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Science Day at the Alfred Wegener Institute

Young scientists present their research

de: Der Neubau des Alfred-Wegener-Instituts von 1986 in Bremerhaven, vom Kölner Architekten Oswald Ungers entworfen.
[07. December 2018] 

December 7 is the day of junior researchers at the Alfred Wegener Institute. From 9:00 to 15:00, graduates of all disciplines present their work in the lecture hall. AWI director Antje Boetius welcomes the PhD students, junior group leader Scarlett Trimborn gives a keynote lecture.

Climate Sciences

Global Carbon Budget released

AWI researcher coordinates contributions on the ocean carbon sink

Infografik zu den globalen Kohlenstoffflüssen
[05. December 2018] 

At the UN Climate Conference in Katowice, Poland, this year’s Global Carbon Budget was released. For the purpose of the budget, researchers estimate the anthropogenic carbon budget for the planet as a whole; this includes the sources (emissions), the carbon sinks on land and in the ocean, and the carbon content of the atmosphere.

International Cooperation

Representatives of the University of La Rochelle at the AWI

[23. November 2018] 

Today, a delegation from the French University of La Rochelle visits the Alfred Wegener Institute to discuss current and future projects.

Helmholtz Junior Research Group

Which types of jellyfish are there in the Arctic Ocean today – and which will still be there tomorrow?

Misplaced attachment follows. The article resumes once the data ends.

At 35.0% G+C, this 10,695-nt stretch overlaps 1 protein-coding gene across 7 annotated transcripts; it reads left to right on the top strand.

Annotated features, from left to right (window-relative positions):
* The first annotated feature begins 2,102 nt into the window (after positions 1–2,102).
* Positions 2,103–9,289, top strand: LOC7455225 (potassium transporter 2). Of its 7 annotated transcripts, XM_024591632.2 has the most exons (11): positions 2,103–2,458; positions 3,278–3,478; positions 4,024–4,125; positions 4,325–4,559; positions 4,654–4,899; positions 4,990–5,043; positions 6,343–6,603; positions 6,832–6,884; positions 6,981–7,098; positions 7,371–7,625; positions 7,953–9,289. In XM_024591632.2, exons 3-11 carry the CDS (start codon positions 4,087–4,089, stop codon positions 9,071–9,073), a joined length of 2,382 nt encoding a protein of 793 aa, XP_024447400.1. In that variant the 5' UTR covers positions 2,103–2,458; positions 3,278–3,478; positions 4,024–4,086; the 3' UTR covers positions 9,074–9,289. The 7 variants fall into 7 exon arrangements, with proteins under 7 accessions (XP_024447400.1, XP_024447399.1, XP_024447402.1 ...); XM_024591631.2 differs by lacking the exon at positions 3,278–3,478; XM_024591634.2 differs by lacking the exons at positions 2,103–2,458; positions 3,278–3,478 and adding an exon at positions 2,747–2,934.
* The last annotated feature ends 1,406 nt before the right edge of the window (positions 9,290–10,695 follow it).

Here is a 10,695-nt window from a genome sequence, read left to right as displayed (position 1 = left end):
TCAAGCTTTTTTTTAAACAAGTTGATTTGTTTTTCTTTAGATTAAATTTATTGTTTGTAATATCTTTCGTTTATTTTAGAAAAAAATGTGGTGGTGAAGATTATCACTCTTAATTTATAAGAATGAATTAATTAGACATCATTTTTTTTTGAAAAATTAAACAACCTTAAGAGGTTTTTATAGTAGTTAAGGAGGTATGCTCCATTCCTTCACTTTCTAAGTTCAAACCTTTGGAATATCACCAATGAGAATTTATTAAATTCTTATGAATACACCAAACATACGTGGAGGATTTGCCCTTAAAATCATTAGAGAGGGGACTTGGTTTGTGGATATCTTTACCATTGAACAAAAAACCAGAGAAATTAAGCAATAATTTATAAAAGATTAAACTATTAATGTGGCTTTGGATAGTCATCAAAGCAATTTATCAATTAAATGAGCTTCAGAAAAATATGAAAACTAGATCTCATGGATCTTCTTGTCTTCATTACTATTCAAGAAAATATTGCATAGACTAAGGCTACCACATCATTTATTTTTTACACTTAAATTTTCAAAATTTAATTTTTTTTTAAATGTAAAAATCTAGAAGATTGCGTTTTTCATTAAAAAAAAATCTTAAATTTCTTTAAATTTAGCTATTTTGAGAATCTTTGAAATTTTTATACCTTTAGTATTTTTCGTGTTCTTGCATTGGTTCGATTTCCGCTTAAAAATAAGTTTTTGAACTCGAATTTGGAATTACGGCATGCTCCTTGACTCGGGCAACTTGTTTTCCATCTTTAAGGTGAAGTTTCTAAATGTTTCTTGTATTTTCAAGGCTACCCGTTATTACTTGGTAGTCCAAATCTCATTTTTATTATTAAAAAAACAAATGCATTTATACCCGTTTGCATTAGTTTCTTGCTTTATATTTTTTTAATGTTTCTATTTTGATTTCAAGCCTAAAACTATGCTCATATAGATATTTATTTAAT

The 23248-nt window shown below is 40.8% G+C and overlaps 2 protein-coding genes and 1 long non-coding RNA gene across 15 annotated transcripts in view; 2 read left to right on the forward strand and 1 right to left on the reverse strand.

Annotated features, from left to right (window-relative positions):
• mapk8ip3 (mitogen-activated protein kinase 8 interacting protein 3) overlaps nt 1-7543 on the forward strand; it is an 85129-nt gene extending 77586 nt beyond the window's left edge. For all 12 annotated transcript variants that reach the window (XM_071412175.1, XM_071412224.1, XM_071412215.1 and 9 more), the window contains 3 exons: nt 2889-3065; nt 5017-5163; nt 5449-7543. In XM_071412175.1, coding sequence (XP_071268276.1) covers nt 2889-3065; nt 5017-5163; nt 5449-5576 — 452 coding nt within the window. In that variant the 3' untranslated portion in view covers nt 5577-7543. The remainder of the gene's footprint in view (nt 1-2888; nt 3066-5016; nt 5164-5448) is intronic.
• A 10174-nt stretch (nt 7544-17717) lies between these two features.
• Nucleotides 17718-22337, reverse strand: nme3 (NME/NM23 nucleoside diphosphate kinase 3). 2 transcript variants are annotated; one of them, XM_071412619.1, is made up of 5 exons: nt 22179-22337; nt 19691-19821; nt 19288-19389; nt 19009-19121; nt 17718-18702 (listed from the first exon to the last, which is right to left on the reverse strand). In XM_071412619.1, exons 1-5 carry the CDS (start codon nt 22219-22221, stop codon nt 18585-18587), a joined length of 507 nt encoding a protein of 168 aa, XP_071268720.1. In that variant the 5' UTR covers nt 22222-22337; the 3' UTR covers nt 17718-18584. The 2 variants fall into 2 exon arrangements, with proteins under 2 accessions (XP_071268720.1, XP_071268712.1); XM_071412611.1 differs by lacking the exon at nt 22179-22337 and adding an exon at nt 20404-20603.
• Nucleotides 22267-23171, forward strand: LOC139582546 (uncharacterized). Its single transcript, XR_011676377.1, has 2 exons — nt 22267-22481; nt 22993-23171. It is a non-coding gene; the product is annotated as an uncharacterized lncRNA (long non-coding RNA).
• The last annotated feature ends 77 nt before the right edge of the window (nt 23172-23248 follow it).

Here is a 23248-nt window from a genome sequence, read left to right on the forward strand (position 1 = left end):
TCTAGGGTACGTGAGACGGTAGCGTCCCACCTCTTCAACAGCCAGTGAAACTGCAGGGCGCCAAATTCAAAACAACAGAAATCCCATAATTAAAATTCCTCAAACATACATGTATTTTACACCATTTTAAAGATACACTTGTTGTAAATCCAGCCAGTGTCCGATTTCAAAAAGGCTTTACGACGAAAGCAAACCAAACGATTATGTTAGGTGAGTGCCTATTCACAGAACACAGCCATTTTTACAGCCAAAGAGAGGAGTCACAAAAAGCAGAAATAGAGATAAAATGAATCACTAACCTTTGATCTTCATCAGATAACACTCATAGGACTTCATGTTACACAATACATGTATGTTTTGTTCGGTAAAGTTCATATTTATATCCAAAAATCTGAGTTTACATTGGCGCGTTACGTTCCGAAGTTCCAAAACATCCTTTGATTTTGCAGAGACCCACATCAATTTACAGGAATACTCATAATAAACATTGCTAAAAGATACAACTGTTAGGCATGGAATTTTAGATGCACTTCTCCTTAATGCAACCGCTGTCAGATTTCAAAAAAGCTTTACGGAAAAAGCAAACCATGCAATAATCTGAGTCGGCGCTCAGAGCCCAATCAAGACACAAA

AWI biologist Charlotte Havermans and the new Helmholtz Young Investigator Group for Arctic Jellyfish will soon explore uncharted territory

Rippenqualle im Arktischen Ozean
[21. November 2018] 

In 2019, Charlotte Havermans will form a new research group, which will use cutting-edge technologies to create a jellyfish inventory for the Arctic Ocean.

New Study

Ocean acidification stimulates mass development of toxic algae

Long-term experiment reveals disruption of the pelagic food web under high CO2 conditions

Mesokosmen-Experiment 2014 vor Gran Canaria
[19. November 2018] 

If carbon dioxide concentrations in the atmosphere and thereby in the ocean continue to rise, this could favour the mass development of toxic algae, with far-reaching consequences for the pelagic food web. This was discovered during a long-term experiment off the Canary Islands conducted by an international group of scientists with the participation of the Alfred Wegener Institute.